The clamp apparatus 110 is used to secure the stretcher frame 10 to the frame 90 by disposing the arms 132 and 134 against a back or rear surface of the frame 10, with the arms 132 and 134 disposed on the canvas fold 20. The arm 136 of the clip 126 is disposed against the side 28 of the stretcher frame 10.

The screw 112 of the clamp 110 is shown extending into the side arm 98 of the frame 90 through the side 102. The screw 112 is, of course, spaced downwardly from the rear surface 104 of the arm 98, which is part of the back of the frame 90. The screw 120 is screwed into the arm 98, substantially as described above with respect to the screw 52. The spacer 122 is adjusted lengthwise to provide sufficient bias to hold the clip 126 securely against the stretcher frame 10, all as discussed above in conjunction with the clamp 50 and its clip 66.

The arms 132 and 134 provide, in conjunction with the screw 122 and the clip 126, a bias through the extension arm 130 to hold the stretcher frame 10 against the flange 100. At the same time, the arm 136 provides, again through the clip 126 and the spacer 122 and screw 112, a lateral bias against the stretcher frame 110 by acting against the side 28 of the frame 10. The term "lateral" with respect to the biasing action of the arm 136 is used to denote a force substantially perpendicular to the force or bias of the arms 132 and 134, and which force or bias by the arm 136 acts against the stretcher frame 10 away from the side 102 and either against the opposite side of the frame 90 (not shown), substantially parallel to the side 102, or else against a like clamp 110 (not shown) disposed into an opposite side of the frame 90 substantially parallel to the arm 98 (not shown).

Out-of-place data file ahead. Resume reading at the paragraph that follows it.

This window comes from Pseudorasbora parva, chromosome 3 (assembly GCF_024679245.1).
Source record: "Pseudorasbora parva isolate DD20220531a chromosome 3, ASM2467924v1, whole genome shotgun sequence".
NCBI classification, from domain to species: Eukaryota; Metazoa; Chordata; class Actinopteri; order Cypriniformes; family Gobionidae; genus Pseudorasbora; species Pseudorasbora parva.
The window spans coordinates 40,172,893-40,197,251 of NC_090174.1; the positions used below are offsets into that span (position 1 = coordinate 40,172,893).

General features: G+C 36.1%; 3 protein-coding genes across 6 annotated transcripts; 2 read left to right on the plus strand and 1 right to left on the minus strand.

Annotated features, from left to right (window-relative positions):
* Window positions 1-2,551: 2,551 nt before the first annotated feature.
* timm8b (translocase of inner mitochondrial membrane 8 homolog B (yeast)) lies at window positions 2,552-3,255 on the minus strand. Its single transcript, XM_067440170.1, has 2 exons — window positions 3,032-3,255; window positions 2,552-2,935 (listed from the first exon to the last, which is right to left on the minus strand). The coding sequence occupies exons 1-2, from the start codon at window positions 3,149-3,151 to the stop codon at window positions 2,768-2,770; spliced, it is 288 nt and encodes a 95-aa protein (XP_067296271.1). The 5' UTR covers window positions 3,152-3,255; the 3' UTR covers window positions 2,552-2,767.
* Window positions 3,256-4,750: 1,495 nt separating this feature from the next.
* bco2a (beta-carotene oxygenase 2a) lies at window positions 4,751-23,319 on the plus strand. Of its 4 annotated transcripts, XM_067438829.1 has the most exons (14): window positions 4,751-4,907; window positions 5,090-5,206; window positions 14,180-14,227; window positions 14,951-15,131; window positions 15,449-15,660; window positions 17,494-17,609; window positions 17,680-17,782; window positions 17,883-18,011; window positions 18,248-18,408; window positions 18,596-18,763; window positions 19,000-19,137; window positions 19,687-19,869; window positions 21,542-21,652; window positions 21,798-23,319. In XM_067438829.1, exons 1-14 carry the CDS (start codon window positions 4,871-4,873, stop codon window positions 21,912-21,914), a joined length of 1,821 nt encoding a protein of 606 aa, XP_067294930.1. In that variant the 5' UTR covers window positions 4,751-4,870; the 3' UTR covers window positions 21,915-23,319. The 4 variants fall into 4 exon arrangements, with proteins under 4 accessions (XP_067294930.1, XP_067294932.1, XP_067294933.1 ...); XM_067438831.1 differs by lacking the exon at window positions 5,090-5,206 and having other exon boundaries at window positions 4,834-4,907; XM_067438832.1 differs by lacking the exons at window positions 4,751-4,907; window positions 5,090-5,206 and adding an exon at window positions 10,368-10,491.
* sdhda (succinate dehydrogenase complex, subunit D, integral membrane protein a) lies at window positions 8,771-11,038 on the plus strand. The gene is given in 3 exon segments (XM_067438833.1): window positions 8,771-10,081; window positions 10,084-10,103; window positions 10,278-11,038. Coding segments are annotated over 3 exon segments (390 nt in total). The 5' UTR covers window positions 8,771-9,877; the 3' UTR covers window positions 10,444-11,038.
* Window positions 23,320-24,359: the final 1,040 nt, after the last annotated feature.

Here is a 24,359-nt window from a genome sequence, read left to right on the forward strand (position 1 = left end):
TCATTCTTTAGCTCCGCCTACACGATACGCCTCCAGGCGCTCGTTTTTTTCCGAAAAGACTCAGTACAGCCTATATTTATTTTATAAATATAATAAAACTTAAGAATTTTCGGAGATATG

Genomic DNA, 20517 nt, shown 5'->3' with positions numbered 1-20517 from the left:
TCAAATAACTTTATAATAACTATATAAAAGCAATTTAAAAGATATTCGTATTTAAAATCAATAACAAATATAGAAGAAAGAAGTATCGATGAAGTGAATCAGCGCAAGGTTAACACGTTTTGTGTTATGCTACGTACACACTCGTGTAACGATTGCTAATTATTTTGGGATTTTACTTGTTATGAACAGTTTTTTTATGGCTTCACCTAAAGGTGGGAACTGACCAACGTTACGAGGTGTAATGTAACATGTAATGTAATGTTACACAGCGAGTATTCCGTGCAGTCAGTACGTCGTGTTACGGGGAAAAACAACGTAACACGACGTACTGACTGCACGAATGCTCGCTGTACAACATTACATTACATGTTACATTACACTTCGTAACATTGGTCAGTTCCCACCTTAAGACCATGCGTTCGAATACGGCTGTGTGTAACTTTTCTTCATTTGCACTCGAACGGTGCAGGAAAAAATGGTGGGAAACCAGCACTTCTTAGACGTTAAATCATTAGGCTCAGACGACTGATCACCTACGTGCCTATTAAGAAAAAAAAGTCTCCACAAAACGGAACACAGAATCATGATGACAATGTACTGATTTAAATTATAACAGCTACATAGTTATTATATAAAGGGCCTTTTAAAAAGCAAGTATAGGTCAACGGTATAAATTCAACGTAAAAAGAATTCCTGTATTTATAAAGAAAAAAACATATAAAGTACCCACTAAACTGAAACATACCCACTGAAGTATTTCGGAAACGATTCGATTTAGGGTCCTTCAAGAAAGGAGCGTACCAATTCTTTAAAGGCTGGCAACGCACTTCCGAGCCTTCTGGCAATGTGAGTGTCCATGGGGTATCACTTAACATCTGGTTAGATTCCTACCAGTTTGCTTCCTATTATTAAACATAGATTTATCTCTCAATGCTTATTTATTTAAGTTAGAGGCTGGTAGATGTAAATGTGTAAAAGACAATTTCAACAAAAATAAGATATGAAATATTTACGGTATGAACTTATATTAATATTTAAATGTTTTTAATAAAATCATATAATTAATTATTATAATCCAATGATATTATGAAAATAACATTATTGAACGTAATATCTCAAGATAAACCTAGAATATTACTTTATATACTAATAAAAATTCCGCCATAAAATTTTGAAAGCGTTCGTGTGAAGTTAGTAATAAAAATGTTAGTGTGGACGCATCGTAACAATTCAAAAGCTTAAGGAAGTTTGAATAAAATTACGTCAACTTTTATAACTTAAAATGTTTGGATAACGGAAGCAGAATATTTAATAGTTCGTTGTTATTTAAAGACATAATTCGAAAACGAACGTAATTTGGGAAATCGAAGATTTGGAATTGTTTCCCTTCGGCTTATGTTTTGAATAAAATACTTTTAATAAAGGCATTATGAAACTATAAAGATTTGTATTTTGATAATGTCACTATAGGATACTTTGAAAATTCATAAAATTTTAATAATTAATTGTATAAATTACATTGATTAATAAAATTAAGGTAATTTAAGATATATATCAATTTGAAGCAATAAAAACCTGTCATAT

The biasing action of the arms 132 and 134 of the clamp 110 is substantially the same as the biasing action of the arms 70 and 72 of the clamp 50, and the biasing action of the the arm 136 is substantially the same as the biasing action of the arm 76 of the clamp 50. Thus, while the design of the clips 66 and 126 are slightly different in overall configuration, they provide substantially the same double biasing forces with respect to the decorative frames and to the stretcher frames that the clips are secured to and against. The primary distinction between the two clips is in their application to a particular decorative picture frame, with their configurations being altered accordingly.

While the principles of the invention have been made clear in illustrative embodiments, there will be immediately obvious to those skilled in the art many modifications of structure, arrangement, proportions, the elements, materials, and components used in the practice of the invention, and otherwise, which are particularly adapted for specific environments and operative requirements without departing from those principles. The appended claims are intended to cover and embrace any and all such modifications, within the limits only of the true spirit and scope of the invention. This specification and the appended claims have been prepared in accordance with the applicable patent laws and the rules promulgated under the authority thereof.